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Birth Defects Res A Clin Mol Teratol. 2008 Nov;82(11):776-84. doi: 10.1002/bdra.20529.

Maternal periconceptional exposure to cigarette smoking and alcohol and esophageal atresia +/- tracheo-esophageal fistula.

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  • 1Department of Epidemiology, University of Iowa, Iowa City, Iowa 52242, USA.

Abstract

BACKGROUND:

Esophageal atresia (EA) is a moderately frequent birth defect that often occurs with tracheo-esophageal fistula (TEF). Etiologic studies for EA+/-TEF have produced inconsistent results.

METHODS:

This study used data from the National Birth Defects Prevention Study (NBDPS) to examine the association between maternal periconceptional exposure to cigarette smoking and alcohol and EA+/-TEF. Cases of EA+/-TEF and unaffected controls with an estimated date of delivery from October 1997 through December 2003 were identified, and telephone interview reports for smoking and alcohol exposure were obtained from birth mothers of 334 cases and 4,967 controls. Odds ratios (OR)s and 95% confidence intervals (CI)s, adjusted for several covariates, were calculated to assess associations.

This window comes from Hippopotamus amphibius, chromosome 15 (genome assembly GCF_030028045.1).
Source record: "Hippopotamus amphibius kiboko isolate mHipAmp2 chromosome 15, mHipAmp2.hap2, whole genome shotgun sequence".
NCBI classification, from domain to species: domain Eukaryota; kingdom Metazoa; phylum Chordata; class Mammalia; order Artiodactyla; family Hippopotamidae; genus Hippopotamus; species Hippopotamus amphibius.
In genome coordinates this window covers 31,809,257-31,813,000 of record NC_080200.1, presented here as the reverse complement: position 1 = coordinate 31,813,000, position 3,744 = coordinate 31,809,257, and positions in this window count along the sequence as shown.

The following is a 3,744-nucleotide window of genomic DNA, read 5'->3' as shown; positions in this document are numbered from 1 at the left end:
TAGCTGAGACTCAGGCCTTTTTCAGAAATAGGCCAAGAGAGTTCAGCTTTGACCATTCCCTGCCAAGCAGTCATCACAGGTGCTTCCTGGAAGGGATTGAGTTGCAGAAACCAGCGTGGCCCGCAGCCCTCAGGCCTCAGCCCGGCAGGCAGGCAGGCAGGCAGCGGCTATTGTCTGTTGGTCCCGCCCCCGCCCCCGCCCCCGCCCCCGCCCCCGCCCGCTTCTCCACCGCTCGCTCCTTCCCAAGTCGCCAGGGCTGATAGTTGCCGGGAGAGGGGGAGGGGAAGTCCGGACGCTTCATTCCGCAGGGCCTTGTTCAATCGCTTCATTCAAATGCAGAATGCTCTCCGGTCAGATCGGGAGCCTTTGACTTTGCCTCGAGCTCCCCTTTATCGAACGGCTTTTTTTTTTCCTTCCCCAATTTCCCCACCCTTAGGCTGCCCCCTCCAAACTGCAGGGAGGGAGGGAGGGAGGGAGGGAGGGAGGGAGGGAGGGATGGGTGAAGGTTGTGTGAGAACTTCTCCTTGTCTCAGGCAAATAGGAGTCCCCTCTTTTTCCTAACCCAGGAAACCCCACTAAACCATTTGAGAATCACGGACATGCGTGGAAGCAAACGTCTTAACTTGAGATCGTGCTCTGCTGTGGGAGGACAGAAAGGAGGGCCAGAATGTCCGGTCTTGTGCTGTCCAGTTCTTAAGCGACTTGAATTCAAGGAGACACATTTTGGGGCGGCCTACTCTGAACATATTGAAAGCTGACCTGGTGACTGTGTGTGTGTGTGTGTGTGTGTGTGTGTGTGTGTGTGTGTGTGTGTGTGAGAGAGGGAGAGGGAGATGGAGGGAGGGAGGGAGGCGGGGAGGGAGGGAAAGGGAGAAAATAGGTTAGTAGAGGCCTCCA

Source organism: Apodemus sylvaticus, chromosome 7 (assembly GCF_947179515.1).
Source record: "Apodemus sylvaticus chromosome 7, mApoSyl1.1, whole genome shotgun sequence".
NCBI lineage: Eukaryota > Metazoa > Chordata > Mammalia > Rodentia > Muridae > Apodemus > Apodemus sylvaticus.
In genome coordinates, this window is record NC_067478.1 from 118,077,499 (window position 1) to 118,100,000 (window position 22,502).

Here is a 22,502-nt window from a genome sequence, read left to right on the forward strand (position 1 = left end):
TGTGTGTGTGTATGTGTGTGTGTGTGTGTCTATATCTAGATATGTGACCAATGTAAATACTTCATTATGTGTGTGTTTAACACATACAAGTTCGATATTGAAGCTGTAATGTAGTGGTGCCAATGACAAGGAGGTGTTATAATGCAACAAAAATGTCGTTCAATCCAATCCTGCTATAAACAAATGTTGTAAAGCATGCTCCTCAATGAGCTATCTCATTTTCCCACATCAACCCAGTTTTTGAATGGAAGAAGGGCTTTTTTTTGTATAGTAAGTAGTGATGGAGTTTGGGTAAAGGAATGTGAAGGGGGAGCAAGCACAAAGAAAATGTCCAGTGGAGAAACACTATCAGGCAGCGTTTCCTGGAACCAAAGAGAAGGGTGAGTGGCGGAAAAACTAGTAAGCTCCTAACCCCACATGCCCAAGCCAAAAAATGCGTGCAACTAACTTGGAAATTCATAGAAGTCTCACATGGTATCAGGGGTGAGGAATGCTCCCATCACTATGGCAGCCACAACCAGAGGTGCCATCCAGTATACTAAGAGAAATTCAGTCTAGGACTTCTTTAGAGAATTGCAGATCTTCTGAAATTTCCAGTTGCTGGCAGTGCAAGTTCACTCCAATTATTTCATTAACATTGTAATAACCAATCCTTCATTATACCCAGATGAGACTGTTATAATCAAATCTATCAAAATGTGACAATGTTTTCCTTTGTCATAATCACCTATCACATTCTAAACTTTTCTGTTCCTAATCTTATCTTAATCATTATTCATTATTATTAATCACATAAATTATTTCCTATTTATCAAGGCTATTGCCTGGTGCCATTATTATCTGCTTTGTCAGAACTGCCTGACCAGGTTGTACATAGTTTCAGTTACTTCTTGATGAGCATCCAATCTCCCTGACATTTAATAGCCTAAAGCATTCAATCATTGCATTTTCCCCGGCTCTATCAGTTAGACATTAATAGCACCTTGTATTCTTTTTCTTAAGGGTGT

RESULTS:

ORs were near unity for all EA+/-TEF cases combined and any periconceptional exposure to cigarette smoking (OR = 1.1; CI = 0.8,1.6) or alcohol (OR = 1.2; CI = 0.8,1.8). For cigarette smoking, some elevated ORs were found but varied by type of smoking exposure. No consistent patterns were identified for number of cigarettes smoked per day. For alcohol, ORs were weak to moderately elevated with increasing number of drinks consumed and for binge drinkers compared to non-binge drinkers. ORs were further elevated among mothers who reported active+passive exposure to cigarette smoking and alcohol (OR = 2.5; CI = 1.1,5.6). For both exposures, ORs were higher for cases with additional major defects compared to isolated cases.

CONCLUSIONS:

These results, based on one of the largest published samples of EA+/-TEF cases, suggest a role for these exposures in the etiology of EA+/-TEF, although further study is needed to replicate the observed associations.

PMID:
18985694
DOI:
10.1002/bdra.20529
[PubMed - indexed for MEDLINE]
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